Posted April 25, 2012 at 1:24 pm | Permalink

        Mr and Mrs Eagle have two daughters too who are deserving of sainthood, I really don’t want to be your chum either.

      • Barry
        Posted April 25, 2012 at 1:42 pm | Permalink

        My wife is a retired teacher and my daughter teaches. Many will agree with your overall sentiment. However, there is an uncomfortable financial statistic with state funded education …Where is all the money going? Is it paying for all those in the Education that don’t teach?

        If you take the Education Budget and apportion the appropriate amount to the total pupil numbers you will find that state education costs are remarkably close to those of private sector education.

        Notwithstanding excellent work performed by state system teachers, state education does not offer best value for money for the taxpayer nor indeed the student. Reforms are needed to put more resources at the teaching end rather than the fat administrative tail.

        • uanime5
          Posted April 25, 2012 at 4:04 pm | Permalink

          Given that private schools charge £30,000 per pupil I doubt that each school gets £30,000 for every pupil they have.

        • Denis Cooper
          Posted April 25, 2012 at 4:31 pm | Permalink

          I have no problem at all with the idea that the state education system could be run more efficiently; I do have a problem with the unspeakably stupid idea that a teacher in a state school is by definition non-productive, while curiously enough the same teacher in a private school would be productive.

          • Adam5x5
            Posted April 26, 2012 at 6:21 am | Permalink

            No-one in their right mind is saying that a teacher is unproductive – however on the whole, across the entire state system, the state is negative.

            There are some definitely positive contributors to GDP from the state (teachers, doctors, nurses, etc), but these are far outweighed by the costs of H&S charlatans, tree officers, diversity officers, etc etc. All of the latter cost a lot and add nothing.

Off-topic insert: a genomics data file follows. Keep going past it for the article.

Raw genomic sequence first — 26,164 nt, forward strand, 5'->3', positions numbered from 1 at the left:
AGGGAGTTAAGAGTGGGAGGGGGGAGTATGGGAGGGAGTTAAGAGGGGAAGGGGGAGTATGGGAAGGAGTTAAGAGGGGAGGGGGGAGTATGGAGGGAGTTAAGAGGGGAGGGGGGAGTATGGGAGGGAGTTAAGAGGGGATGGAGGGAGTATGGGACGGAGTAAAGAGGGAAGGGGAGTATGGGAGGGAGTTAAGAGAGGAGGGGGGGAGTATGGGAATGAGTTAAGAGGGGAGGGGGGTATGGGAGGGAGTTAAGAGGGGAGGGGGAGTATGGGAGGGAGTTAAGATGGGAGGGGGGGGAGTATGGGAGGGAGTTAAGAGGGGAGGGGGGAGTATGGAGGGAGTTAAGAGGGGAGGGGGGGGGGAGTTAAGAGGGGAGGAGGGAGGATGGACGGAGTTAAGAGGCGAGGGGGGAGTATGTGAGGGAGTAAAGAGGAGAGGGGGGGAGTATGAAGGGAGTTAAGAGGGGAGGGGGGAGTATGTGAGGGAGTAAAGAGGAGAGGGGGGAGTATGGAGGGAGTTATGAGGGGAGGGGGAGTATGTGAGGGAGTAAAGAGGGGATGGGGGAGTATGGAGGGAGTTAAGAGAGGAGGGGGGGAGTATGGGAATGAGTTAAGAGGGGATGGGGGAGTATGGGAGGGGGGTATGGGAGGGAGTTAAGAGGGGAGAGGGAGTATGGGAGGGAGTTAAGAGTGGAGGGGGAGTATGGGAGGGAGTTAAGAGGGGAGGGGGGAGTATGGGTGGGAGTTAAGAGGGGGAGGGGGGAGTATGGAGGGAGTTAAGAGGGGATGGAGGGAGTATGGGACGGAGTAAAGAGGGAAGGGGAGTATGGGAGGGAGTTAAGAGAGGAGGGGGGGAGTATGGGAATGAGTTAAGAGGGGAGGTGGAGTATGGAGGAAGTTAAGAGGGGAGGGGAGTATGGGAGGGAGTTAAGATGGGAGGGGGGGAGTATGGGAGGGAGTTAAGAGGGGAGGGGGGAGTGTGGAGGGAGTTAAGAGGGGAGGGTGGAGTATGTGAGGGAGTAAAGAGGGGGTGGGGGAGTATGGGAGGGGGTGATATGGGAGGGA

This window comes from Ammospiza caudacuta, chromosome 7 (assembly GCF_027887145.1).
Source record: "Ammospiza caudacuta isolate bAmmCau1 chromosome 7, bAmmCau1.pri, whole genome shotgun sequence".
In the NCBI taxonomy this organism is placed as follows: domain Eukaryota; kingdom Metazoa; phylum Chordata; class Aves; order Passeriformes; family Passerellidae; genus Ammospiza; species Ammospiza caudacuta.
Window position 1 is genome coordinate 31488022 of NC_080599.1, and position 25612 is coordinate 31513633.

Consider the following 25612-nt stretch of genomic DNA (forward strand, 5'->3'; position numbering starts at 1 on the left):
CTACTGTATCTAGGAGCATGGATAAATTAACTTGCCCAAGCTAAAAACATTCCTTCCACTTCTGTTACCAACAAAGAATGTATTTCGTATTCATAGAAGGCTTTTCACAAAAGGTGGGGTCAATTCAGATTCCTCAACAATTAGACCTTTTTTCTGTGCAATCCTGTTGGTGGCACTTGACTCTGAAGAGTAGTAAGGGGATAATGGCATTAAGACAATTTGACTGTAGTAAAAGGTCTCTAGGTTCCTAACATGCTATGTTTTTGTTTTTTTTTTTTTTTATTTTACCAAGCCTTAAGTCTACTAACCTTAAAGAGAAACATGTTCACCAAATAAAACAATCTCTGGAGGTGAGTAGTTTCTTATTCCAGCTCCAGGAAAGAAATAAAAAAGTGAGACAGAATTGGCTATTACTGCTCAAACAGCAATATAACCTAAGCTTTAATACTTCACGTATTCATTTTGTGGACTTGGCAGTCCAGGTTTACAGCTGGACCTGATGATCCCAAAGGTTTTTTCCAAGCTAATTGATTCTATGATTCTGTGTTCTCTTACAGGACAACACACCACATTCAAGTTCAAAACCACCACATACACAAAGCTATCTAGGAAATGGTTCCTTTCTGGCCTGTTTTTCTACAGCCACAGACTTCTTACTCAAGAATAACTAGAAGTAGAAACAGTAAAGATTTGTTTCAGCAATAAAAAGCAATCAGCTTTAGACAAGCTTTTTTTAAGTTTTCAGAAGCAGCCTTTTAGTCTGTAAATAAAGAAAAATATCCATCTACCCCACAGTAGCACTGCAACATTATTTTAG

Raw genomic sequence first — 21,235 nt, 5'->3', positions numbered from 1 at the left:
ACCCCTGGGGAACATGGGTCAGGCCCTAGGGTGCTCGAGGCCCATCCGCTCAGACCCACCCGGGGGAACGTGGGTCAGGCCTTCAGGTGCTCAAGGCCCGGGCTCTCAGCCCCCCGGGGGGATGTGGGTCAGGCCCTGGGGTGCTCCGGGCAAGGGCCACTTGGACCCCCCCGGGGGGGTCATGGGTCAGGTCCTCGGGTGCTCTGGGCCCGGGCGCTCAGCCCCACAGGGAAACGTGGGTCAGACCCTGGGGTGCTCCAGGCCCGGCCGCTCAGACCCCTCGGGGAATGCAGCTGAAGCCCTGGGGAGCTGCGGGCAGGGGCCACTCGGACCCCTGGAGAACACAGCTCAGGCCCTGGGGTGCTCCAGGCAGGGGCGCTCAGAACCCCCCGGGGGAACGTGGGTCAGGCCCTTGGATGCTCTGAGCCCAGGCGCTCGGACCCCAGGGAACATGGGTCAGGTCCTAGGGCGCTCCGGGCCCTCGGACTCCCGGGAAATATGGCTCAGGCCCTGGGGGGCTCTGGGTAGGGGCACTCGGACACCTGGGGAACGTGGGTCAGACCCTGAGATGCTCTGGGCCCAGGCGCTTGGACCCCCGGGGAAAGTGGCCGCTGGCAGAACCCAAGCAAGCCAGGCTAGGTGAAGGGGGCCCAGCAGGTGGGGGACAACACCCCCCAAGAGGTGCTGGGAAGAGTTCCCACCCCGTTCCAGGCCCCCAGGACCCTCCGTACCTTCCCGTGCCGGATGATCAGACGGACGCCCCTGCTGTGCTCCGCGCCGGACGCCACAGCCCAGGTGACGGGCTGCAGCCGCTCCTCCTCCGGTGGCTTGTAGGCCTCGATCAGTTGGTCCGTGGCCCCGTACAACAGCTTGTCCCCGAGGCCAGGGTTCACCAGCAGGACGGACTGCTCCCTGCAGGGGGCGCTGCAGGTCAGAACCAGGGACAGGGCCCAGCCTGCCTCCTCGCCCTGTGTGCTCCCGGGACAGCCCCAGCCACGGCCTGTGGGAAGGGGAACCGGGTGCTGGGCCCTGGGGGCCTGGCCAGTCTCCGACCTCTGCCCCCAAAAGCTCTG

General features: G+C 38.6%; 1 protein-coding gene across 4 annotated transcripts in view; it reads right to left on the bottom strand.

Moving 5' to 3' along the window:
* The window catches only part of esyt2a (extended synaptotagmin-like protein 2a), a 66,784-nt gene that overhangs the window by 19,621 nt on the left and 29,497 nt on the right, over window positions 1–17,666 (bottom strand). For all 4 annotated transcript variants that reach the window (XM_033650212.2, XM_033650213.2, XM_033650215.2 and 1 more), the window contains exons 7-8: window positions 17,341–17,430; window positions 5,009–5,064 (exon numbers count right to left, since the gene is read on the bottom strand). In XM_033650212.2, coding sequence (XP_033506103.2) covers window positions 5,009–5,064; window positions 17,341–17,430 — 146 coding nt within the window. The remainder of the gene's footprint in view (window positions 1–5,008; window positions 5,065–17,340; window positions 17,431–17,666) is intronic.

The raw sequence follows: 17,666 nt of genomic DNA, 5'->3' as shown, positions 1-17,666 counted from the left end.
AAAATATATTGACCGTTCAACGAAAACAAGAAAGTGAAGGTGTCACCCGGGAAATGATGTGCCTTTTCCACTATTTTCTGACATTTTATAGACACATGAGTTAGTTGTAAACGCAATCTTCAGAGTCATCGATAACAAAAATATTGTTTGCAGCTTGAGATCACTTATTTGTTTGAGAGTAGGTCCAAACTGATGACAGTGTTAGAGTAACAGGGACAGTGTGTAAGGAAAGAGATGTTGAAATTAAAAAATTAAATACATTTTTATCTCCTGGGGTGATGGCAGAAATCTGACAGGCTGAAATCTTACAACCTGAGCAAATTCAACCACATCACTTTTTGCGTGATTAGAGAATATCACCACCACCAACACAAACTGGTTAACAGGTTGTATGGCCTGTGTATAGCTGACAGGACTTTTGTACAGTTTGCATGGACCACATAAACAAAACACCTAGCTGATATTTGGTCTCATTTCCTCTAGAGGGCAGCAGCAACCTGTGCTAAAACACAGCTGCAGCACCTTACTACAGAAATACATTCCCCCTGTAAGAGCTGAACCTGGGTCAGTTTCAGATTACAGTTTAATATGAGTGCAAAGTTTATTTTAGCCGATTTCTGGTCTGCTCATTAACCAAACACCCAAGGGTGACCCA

• Johnny Norfolk
        Posted April 25, 2012 at 2:45 pm | Permalink

        Yes but they do not make wealth do they, no matter how good they are. They may help in the long term by teaching people but they cost money from the wealth created by others. No one appears to understand these basic any more.

        • Denis Cooper
          Posted April 25, 2012 at 4:30 pm | Permalink

          “They may help in the long term by teaching people”

          That’s very generous of you.

          I suppose we could try doing without teachers, whether in state or private schools, and see how we get on in terms of wealth creation with an uneducated workforce.

          We could try doing without doctors and nurses as well, at the same time, unless they can show how they make wealth.

        • fox in sox
          Posted April 25, 2012 at 7:01 pm | Permalink

          Equally private sector teachers are not wealth creators, by these basics of yours. Indeed one could make the same case of any service industry.

          • APL
            Posted April 26, 2012 at 8:20 am | Permalink

            fox in sox: “Equally private sector teachers are not wealth creators, ”

            But they do contribute to the tax base, rather that those in the public sector who are a cost to the exchequer.

            By the way, not many people except the usually sensible Denis Cooper are suggesting that teachers or doctors and nurses are less professional or conscientious because they work in the Public sector.

            One other way that private sector and I envisage independent schools, might benefit society is the removal of one tool to indoctrinate children. The government is already too powerful and already abuses its authority and monopoly in education, anything that reduces that ability back to the bare minimum, would be a good thing.

        • lifelogic
          Posted April 25, 2012 at 8:08 pm | Permalink

          Teaching certainly does not generate wealth in the short term it is a very long term return. Teaching the next generation of wealth generators the return may be twenty + years off. Still a better return than Huhne’s green house Bling I suppose.

          They also now teach a syllabus that is more about the global warming, recycling, political indoctrination, lefty right on use of language, the many irrational belief systems, quack economics, “renewables”( what ever that means – certainly nothing scientific), gender equality, human rights, and a pretence that we live in a democracy (in any meaningful sense). The even teach intelligent design in some schools at our expense!